THE NEW 9MM RUGER SR1911

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Now that there is an excellent selection of 9mm self-defense rounds on the market, gun manufacturers are developing some interesting pistols in this caliber. Among the most interesting are the new generation of 1911’s in 9mm. The past few weeks I have been range testing the 9mm Ruger SR1911 with a wide variety of ammunition and at various ranges. If you are not familiar with the pistol here are the specs:

  • Caliber: 9mm Luger
  • Slide material: Stainless steel
  • Capacity: 9+1 with the two supplied mags
  • Grip frame: Gray anodized aluminum
  • Barrel length: 4.25”
  • Slide Finish; Low-glare stainless
  • Overall length: 7.75”
  • Width: 1.34”
  • Height: 5.45”
  • Sights: Novak 3-dot
  • Weight: 29.3 oz.
  • MSRP: $979

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BANNOCK THE BREAD OF ADVENTURERS

Up in the North Country the seventeenth-century French-Canadian voyagers opened up the wilderness from the St. Lawrence River to northwestern Canada with their trapping and trade operations. These great canoeists traveled vast distances on light rations. One of their main staples was bannock, a simple bread of European and Native American descent.

The European version of bannock is said to have originated in Scotland and was made traditionally of oatmeal. The Native American bannock of pre-contact times was made from flour ground from natural substances gathered from the woods such as acorns, cattail heads, plant bulbs or corn. The first European explorers brought their version of bannock with them and between the two cultures bannock was the bread of the wilderness. The French voyageurs called it “galette”, the Scotch bannach, others called it bush bread, trail bread, fry bread and grease bread. Bannock, from the Scotch word, stuck. 

From early history until today those who spend much of their time in the backcountry depend upon this simple but delicious bread. I learn to love bannock while exploring the Arctic where it was a staple of every meal. I brought the modern bannock recipe back to Alabama to cook in my home. It became a hit with all who tried it and remains a favorite in my house and when I am in the backcountry.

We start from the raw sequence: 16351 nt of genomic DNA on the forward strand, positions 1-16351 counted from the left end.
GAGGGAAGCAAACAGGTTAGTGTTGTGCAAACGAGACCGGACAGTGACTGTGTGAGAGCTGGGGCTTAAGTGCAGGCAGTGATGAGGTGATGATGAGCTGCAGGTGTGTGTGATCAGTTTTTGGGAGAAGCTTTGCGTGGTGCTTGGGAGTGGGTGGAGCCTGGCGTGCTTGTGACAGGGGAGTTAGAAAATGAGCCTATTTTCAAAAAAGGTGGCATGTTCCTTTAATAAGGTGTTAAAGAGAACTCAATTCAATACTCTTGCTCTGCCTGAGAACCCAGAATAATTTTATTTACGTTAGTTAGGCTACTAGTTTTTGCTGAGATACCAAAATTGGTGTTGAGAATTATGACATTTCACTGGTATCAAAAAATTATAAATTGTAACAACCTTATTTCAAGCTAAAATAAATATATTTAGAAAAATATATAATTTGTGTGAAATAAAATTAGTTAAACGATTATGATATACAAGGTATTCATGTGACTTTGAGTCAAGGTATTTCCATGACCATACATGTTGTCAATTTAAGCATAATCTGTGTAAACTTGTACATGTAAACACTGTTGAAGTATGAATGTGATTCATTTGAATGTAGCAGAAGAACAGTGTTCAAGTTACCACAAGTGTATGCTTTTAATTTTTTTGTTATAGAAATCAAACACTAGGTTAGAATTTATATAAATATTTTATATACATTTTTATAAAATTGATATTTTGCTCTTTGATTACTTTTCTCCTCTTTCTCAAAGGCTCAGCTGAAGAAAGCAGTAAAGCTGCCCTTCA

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THE MODERN HOME BUILT FOR SURVIVAL

“This is not a home built for survival!” a disappointed friend in the survival writing community exclaimed as we drove into the front yard of my new home. “It’s a nice modern home in a beautiful rural area”, he continued, “but no bunker, no solar panels, no cistern barrels, and it’s not hidden away in the woods.” I could sense his disappointment that I didn’t live in a fort miles from the nearest pavement.

Far too many people new to living the preparedness lifestyle think that the modern home designed for survival has to be a remote fortified mountain man’s lair that looks like a junk yard. When my wife, Sofee, and I decided to build our new home in a rural area with the design being weighted towards surviving our local threats – long hot summers, winter ice storms, tornadoes, long power outages, and possible long periods without going to the super market – we also wanted comfort and modern conveniences when they were available. We wanted a secure homestead with room to grow our own food, have a small private shooting range and entertain outdoors. Sofee was the chief designer and she designed a home that accomplished all this and more.

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JENNY

Jenny was a pretty little girl. Her long blond hair hung down over shoulders and her eyes sparkled with life. They were as blue as the sky. She was a skinny little ball of energy, doing everything with enthusiasm.

At school the girls picked on her because she was poor and they called her a Tom boy as she chose to hang out with Chipmunk, Punky and me to talk about huntin’ and fishin’ rather than playing with the girls. The days she was in school, she was one of the brightest students in our class. But many days, especially during the rainy days of winter, she missed school because the old rundown house she lived in was down a long rough lane that would flood if there was much rain. She couldn’t get out to catch the school bus.

Jenny’s dad was a sharecropper who would become a full time trapper and woods roamer as soon as the crops were harvested in the fall. The old sharecropper house they called home was papered in old newspaper and heated with a large wood-burning cook stove. They were poor but Jenny never let that hold her back. She was a woods girl and proud of it.

One cold, windy, December day, Chipmunk, Punky and I were sitting on the sunny side of the school, out of the wind, during recess, planning a squirrel hunt for the following Saturday. It was to be a contest to see who could get the most squirrels.

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